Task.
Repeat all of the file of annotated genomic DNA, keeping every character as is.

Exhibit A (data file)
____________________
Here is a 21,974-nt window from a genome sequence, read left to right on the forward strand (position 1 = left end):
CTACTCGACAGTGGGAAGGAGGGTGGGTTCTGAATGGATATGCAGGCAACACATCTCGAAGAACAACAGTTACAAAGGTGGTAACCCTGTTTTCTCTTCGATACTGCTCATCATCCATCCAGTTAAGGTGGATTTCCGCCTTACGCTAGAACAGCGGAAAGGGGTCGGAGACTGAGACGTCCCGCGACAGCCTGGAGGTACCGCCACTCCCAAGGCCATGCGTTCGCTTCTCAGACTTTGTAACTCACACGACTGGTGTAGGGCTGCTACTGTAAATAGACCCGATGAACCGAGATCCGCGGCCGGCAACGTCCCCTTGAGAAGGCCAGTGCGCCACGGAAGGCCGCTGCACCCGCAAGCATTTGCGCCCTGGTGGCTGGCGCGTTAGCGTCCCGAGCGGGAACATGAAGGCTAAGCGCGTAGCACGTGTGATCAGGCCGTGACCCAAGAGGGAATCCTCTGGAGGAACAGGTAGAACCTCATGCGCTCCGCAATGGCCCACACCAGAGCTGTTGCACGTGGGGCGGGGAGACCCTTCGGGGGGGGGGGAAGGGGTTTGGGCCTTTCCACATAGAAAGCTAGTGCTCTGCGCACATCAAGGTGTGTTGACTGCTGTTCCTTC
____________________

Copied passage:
Here is a 21,974-nt window from a genome sequence, read left to right on the forward strand (position 1 = left end):
CTACTCGACAGTGGGAAGGAGGGTGGGTTCTGAATGGATATGCAGGCAACACATCTCGAAGAACAACAGTTACAAAGGTGGTAACCCTGTTTTCTCTTCGATACTGCTCATCATCCATCCAGTTAAGGTGGATTTCCGCCTTACGCTAGAACAGCGGAAAGGGGTCGGAGACTGAGACGTCCCGCGACAGCCTGGAGGTACCGCCACTCCCAAGGCCATGCGTTCGCTTCTCAGACTTTGTAACTCACACGACTGGTGTAGGGCTGCTACTGTAAATAGACCCGATGAACCGAGATCCGCGGCCGGCAACGTCCCCTTGAGAAGGCCAGTGCGCCACGGAAGGCCGCTGCACCCGCAAGCATTTGCGCCCTGGTGGCTGGCGCGTTAGCGTCCCGAGCGGGAACATGAAGGCTAAGCGCGTAGCACGTGTGATCAGGCCGTGACCCAAGAGGGAATCCTCTGGAGGAACAGGTAGAACCTCATGCGCTCCGCAATGGCCCACACCAGAGCTGTTGCACGTGGGGCGGGGAGACCCTTCGGGGGGGGGGGAAGGGGTTTGGGCCTTTCCACATAGAAAGCTAGTGCTCTGCGCACATCAAGGTGTGTTGACTGCTGTTCCTTC